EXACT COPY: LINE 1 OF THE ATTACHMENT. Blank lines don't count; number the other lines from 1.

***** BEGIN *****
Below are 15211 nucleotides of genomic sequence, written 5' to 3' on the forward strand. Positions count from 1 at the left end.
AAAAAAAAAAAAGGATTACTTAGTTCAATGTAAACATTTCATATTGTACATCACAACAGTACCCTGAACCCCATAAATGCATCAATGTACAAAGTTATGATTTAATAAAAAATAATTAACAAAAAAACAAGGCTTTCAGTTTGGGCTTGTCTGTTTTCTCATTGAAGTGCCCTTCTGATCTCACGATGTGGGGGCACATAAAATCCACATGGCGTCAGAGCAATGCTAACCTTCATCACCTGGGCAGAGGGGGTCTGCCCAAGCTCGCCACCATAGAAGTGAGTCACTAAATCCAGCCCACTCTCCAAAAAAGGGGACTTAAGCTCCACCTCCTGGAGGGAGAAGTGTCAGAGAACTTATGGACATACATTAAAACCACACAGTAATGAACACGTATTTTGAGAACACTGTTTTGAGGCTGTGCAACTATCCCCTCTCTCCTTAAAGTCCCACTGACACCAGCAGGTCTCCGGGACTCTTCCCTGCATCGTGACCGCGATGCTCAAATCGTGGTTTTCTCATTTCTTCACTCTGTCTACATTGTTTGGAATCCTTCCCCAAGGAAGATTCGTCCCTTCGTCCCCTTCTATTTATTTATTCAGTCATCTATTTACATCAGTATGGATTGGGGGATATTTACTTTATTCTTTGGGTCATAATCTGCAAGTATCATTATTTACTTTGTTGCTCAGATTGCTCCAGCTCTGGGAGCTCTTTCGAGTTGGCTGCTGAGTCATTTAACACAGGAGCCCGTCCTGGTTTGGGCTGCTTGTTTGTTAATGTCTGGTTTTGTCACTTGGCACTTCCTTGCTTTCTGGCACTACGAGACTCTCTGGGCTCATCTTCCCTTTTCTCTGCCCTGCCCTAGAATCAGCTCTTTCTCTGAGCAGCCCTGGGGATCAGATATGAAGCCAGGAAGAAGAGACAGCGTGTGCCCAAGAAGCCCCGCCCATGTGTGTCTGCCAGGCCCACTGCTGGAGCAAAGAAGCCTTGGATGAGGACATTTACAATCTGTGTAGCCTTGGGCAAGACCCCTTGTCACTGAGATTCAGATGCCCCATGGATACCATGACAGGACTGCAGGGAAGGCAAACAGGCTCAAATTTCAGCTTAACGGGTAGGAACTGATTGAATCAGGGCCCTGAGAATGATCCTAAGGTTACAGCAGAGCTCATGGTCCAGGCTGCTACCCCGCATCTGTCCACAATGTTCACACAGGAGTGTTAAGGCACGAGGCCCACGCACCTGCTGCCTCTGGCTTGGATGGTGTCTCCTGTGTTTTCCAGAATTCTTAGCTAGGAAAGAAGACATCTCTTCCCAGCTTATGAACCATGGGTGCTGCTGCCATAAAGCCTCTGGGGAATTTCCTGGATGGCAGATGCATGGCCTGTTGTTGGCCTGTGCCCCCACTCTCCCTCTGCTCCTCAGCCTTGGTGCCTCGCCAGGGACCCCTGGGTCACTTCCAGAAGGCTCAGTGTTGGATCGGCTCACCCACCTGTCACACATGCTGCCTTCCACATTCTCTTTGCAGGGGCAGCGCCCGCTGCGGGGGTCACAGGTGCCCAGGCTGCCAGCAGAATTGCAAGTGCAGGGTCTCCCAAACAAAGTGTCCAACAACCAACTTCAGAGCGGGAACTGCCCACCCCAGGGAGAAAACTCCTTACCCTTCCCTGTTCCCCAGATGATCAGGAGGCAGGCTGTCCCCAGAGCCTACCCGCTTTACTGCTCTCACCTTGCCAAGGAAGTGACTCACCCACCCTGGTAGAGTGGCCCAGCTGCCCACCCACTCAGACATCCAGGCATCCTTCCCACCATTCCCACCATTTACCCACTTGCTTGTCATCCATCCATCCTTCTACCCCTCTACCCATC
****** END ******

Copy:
Below are 15211 nucleotides of genomic sequence, written 5' to 3' on the forward strand. Positions count from 1 at the left end.